A recent judgement by the Court of Justice of the EU has considered whether failing to specify goods and services clearly and precisely in trademark applications is a sign that the applicant acted in bad faith. Frouke Hekker outlines the ruling and its implications for trademark owners.
In Sky v Skykick, the Court of Justice of the EU (CJEU) has issued an important ruling on the requirement to define goods and services in a sufficiently clear and precise manner, and whether failure to do so constitutes bad faith.
Two doctrines of interest
- The need to be ‘clear and precise’
When applying for a trademark in the EU, an applicant must indicate the goods and/or services for which it intends to use the trademark by specifying the relevant class or classes. This is organised on the basis of the 'Nice International Classification' of goods and services, a list of 45 classes, of which 34 are for products and 11 for services.
The specification of goods and services has implications for the scope of protection of a trademark once registered. It is important to note that a trademark that is used for (partly) different goods and services than those for which it was registered, during an uninterrupted period of five years, may be declared (partly) revoked on the grounds of non (genuine) use.
Further, the CJEU’s landmark 2012 judgement in IP Translator, since codified into EU trademark law and the national trademark laws of the EU member states, established that the goods and services must be specified in a manner that is sufficiently ‘clear and precise’.
- Bad faith in trademark law
On the basis of EU trademark legislation and national trademark laws within the EU, a trademark can be declared invalid if the trademark owner acted in bad faith when the trademark application was filed.
The term 'bad faith' has not been defined in legislation, but the CJEU has given a more detailed interpretation in several judgements. In particular, bad faith can be shown to exist when the trademark holder has not applied to register that trademark in order to participate honestly in competition, but rather:
- with the intention of causing detriment to the interests of third parties,
- in a manner inconsistent with honest practices; or
- with the intention of obtaining an exclusive right for purposes other than those covered by the functions of a trademark, in particular the essential function of indication of origin.
The Sky v Skykick judgement
On 29 January this year, the CJEU issued its long-awaited ruling in the dispute between the UK TV broadcaster Sky and SkyKick, a cloud management software company. Sky had sued SkyKick for infringement of its UK and EU trademarks covering the word ‘Sky’ for downloadable software and other services. SkyKick had counterclaimed that Sky’s mark were invalid due to lack of clarity and precision in the specifications; and, were registered in bath faith, as Sky’s commercial activities did not cover all the goods/services specified in the trademark applications.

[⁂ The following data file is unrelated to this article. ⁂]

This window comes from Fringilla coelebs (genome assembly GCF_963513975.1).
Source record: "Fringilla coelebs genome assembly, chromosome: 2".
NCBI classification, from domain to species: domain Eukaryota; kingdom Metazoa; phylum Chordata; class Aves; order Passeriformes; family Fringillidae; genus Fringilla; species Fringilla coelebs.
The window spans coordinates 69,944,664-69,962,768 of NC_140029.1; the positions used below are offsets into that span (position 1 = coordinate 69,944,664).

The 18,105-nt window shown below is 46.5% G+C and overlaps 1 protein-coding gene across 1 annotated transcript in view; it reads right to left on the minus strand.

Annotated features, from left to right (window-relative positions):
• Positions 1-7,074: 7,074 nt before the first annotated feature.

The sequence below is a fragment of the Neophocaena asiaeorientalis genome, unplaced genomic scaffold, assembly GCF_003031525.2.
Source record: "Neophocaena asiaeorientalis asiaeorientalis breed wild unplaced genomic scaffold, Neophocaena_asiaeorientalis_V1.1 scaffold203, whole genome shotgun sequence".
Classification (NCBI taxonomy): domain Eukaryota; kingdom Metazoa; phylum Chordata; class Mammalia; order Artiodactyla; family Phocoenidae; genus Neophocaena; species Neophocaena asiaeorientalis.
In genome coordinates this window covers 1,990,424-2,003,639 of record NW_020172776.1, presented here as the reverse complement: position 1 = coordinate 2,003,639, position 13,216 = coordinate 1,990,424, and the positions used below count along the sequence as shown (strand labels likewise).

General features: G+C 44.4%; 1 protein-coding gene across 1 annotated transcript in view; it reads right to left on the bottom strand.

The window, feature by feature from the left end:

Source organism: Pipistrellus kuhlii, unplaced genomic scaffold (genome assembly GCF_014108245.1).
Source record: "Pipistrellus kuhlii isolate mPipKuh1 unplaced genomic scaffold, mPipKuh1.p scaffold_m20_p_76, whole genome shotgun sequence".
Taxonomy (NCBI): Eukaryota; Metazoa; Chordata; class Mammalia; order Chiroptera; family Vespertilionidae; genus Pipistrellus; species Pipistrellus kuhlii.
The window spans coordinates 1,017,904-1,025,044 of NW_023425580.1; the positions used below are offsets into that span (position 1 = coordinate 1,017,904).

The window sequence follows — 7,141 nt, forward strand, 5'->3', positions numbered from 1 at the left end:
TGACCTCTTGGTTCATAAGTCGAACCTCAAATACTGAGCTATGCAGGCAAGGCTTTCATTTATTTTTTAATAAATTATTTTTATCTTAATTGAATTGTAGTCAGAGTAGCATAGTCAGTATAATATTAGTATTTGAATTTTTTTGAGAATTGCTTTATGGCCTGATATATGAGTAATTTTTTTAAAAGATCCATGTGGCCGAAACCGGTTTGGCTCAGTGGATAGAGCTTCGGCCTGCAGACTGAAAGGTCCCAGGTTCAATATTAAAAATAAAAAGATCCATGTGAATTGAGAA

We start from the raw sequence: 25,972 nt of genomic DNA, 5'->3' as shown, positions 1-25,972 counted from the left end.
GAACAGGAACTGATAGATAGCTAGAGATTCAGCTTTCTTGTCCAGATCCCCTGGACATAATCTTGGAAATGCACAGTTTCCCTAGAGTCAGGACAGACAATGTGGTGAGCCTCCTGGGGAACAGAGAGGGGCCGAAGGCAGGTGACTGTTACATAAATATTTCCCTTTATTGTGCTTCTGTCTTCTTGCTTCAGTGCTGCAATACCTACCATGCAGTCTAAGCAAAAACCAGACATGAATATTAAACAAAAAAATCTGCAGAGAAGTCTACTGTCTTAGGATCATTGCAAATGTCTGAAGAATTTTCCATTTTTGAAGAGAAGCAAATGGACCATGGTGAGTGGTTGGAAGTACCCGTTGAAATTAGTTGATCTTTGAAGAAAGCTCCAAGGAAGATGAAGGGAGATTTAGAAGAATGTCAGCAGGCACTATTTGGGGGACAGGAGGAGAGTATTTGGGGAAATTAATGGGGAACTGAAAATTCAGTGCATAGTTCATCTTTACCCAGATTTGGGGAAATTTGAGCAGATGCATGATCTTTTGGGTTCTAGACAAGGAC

This second point was referred to the CJEU by the High Court of England and Wales. In particular, the court asked whether failure by the trademark owner to comply with the requirement for clarity and precision in trademark applications is a grounds for invalidity on the basis of bad faith.
The CJEU found that this was not the case and referenced the following factors in its decision:
- The EU Trademark (EUTM) Regulation and Directive contain an exhaustive list of the grounds for absolute invalidity of an EUTM;
- The lack of clarity and precision of the terms used to specify the goods and services does not form part of these absolute grounds for invalidity;
- This is also not covered by the requirement of graphical representation (this requirement was still in force at the commencement of these proceedings but has since been replaced by the requirement of clear and precise representation) nor is it contrary to public policy, as argued by SkyKick;
- A trademark application filed without any intention to use the trademark for the goods and services indicated in the registration will only constitute an act of bad faith if the applicant for that trademark had the intention to harm the interests of third parties; and
- Bad faith on the part of the trademark applicant cannot be assumed merely because, at the time of filing of the trademark application, they were not engaged in any economic activity corresponding to the goods and services specified in the application.
In other words, an EUTM or a national trademark registered in an EU member state, cannot be declared invalid, wholly or partly, on the grounds of bad faith, merely because the terms used to specify the goods and services in the trademark application are insufficiently clear and precise.
For more information on this subject or for advice protecting and enforcing your trademarks, please speak to your Novagraaf attorney or contact us below.
Frouke Hekker works at Novagraaf’s Competence Centre. She is based in Amsterdam.